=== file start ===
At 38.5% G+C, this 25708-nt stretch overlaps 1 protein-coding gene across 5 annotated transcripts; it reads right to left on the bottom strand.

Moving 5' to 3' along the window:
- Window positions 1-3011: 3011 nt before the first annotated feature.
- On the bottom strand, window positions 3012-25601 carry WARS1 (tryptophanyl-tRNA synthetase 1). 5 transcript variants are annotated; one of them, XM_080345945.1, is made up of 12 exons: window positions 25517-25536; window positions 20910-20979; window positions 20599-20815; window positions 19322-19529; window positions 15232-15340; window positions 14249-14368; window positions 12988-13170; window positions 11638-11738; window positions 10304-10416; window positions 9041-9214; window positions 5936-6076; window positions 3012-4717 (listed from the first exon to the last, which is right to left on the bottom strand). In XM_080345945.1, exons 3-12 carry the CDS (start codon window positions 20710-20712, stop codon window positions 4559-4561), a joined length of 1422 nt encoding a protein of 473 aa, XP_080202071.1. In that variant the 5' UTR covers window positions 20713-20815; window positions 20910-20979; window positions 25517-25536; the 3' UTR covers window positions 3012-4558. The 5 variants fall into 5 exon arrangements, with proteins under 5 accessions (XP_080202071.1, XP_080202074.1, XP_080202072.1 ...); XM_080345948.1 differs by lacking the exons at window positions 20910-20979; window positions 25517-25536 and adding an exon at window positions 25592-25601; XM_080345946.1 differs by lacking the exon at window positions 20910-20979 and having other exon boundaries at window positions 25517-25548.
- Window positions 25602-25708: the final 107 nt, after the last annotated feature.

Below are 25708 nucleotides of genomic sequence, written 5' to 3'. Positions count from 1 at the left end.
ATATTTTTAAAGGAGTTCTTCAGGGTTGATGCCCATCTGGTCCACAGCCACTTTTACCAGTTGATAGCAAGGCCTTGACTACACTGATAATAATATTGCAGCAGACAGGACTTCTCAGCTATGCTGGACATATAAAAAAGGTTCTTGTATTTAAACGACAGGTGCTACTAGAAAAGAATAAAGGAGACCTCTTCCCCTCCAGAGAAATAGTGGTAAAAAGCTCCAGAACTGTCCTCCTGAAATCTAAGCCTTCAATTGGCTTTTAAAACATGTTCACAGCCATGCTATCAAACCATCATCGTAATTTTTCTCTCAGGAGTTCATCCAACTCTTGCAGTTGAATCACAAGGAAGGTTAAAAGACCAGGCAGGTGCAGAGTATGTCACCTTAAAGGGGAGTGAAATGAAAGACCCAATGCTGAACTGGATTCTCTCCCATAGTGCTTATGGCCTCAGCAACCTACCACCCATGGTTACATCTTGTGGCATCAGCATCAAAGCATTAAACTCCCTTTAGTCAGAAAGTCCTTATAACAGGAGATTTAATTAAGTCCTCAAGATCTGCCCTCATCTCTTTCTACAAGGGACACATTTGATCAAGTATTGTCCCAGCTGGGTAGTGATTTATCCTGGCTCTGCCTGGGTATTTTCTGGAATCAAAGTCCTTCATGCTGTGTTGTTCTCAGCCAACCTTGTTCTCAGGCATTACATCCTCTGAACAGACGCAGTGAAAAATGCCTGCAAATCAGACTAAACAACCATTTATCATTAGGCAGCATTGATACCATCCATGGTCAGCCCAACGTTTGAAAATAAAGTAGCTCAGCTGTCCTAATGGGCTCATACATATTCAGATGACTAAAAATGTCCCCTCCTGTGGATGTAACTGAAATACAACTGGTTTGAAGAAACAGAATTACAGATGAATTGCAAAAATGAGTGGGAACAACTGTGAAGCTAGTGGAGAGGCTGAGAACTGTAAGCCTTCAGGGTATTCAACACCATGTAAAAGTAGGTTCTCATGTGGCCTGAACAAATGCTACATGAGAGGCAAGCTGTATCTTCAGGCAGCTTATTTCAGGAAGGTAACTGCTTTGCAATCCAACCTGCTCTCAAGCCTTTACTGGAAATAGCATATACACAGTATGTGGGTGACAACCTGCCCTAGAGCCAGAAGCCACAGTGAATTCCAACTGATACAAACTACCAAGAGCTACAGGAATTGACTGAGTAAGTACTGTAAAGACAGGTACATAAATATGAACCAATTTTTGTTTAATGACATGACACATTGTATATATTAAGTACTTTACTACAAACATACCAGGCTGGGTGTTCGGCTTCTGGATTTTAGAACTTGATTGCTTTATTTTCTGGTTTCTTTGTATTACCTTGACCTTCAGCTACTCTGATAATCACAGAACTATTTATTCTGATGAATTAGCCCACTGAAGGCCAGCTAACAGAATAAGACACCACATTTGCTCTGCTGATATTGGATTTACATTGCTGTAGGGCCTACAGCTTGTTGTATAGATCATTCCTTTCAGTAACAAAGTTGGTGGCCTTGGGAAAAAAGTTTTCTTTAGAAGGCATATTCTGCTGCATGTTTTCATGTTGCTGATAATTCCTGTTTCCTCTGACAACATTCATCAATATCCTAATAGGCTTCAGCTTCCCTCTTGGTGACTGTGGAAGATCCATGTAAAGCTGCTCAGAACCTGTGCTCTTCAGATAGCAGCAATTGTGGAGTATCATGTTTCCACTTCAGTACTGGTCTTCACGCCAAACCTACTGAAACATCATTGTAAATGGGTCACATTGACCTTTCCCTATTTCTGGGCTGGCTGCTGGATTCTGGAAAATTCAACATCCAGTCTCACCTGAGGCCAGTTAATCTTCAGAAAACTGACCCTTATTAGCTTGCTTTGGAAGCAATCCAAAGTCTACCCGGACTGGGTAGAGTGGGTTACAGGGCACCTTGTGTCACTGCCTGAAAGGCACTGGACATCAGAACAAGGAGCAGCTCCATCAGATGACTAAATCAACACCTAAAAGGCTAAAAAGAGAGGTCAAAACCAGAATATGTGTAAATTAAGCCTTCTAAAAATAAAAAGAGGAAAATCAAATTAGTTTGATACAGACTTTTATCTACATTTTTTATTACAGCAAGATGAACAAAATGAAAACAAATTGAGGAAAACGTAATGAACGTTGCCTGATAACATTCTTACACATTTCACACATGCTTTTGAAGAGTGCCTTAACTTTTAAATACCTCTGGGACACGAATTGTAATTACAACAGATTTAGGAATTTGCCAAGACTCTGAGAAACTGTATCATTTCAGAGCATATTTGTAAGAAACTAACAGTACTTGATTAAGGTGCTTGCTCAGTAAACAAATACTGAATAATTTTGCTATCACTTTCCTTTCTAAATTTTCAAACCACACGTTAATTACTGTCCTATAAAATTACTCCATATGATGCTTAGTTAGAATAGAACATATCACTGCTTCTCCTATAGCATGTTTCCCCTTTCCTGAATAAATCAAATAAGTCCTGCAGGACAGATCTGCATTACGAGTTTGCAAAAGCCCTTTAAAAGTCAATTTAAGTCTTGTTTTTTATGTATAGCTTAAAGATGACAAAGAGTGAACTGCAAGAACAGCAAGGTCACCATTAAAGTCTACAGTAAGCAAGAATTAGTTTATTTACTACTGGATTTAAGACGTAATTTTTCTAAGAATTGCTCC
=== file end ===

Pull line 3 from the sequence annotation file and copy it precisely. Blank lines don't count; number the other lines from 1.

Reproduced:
- Window positions 1-3011: 3011 nt before the first annotated feature.